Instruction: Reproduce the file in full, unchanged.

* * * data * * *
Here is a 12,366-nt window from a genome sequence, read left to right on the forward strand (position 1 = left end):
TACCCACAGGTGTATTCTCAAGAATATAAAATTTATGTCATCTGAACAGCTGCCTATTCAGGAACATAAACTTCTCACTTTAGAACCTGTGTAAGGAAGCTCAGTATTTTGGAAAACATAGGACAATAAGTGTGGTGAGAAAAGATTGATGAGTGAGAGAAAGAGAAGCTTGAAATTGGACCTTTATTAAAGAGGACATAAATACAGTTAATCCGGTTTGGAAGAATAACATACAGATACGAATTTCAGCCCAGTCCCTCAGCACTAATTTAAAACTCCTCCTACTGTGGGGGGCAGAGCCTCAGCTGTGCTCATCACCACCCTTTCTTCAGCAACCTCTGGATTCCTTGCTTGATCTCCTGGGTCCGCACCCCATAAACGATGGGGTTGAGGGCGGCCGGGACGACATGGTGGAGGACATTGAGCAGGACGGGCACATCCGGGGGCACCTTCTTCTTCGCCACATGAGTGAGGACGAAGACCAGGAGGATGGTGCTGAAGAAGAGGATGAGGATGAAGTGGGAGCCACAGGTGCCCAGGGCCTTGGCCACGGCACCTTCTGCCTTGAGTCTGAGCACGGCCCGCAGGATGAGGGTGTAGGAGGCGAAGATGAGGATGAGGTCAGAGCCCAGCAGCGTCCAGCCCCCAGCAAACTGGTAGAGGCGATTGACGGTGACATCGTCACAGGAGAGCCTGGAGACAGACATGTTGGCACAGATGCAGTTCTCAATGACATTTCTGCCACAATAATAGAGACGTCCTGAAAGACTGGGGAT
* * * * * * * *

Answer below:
Here is a 12,366-nt window from a genome sequence, read left to right on the forward strand (position 1 = left end):
TACCCACAGGTGTATTCTCAAGAATATAAAATTTATGTCATCTGAACAGCTGCCTATTCAGGAACATAAACTTCTCACTTTAGAACCTGTGTAAGGAAGCTCAGTATTTTGGAAAACATAGGACAATAAGTGTGGTGAGAAAAGATTGATGAGTGAGAGAAAGAGAAGCTTGAAATTGGACCTTTATTAAAGAGGACATAAATACAGTTAATCCGGTTTGGAAGAATAACATACAGATACGAATTTCAGCCCAGTCCCTCAGCACTAATTTAAAACTCCTCCTACTGTGGGGGGCAGAGCCTCAGCTGTGCTCATCACCACCCTTTCTTCAGCAACCTCTGGATTCCTTGCTTGATCTCCTGGGTCCGCACCCCATAAACGATGGGGTTGAGGGCGGCCGGGACGACATGGTGGAGGACATTGAGCAGGACGGGCACATCCGGGGGCACCTTCTTCTTCGCCACATGAGTGAGGACGAAGACCAGGAGGATGGTGCTGAAGAAGAGGATGAGGATGAAGTGGGAGCCACAGGTGCCCAGGGCCTTGGCCACGGCACCTTCTGCCTTGAGTCTGAGCACGGCCCGCAGGATGAGGGTGTAGGAGGCGAAGATGAGGATGAGGTCAGAGCCCAGCAGCGTCCAGCCCCCAGCAAACTGGTAGAGGCGATTGACGGTGACATCGTCACAGGAGAGCCTGGAGACAGACATGTTGGCACAGATGCAGTTCTCAATGACATTTCTGCCACAATAATAGAGACGTCCTGAAAGACTGGGGAT